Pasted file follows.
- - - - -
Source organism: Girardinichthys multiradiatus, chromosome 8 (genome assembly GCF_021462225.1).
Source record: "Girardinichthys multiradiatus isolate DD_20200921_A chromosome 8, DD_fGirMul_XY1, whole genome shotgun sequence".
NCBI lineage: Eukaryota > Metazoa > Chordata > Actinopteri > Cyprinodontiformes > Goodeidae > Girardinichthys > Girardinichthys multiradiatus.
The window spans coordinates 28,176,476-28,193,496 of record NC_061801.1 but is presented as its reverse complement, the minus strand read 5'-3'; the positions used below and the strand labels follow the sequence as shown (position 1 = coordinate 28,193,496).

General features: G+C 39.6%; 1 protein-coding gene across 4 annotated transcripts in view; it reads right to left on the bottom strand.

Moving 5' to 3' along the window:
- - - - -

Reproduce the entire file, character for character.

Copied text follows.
Source organism: Girardinichthys multiradiatus, chromosome 8 (genome assembly GCF_021462225.1).
Source record: "Girardinichthys multiradiatus isolate DD_20200921_A chromosome 8, DD_fGirMul_XY1, whole genome shotgun sequence".
NCBI lineage: Eukaryota > Metazoa > Chordata > Actinopteri > Cyprinodontiformes > Goodeidae > Girardinichthys > Girardinichthys multiradiatus.
The window spans coordinates 28,176,476-28,193,496 of record NC_061801.1 but is presented as its reverse complement, the minus strand read 5'-3'; the positions used below and the strand labels follow the sequence as shown (position 1 = coordinate 28,193,496).

General features: G+C 39.6%; 1 protein-coding gene across 4 annotated transcripts in view; it reads right to left on the bottom strand.

Moving 5' to 3' along the window: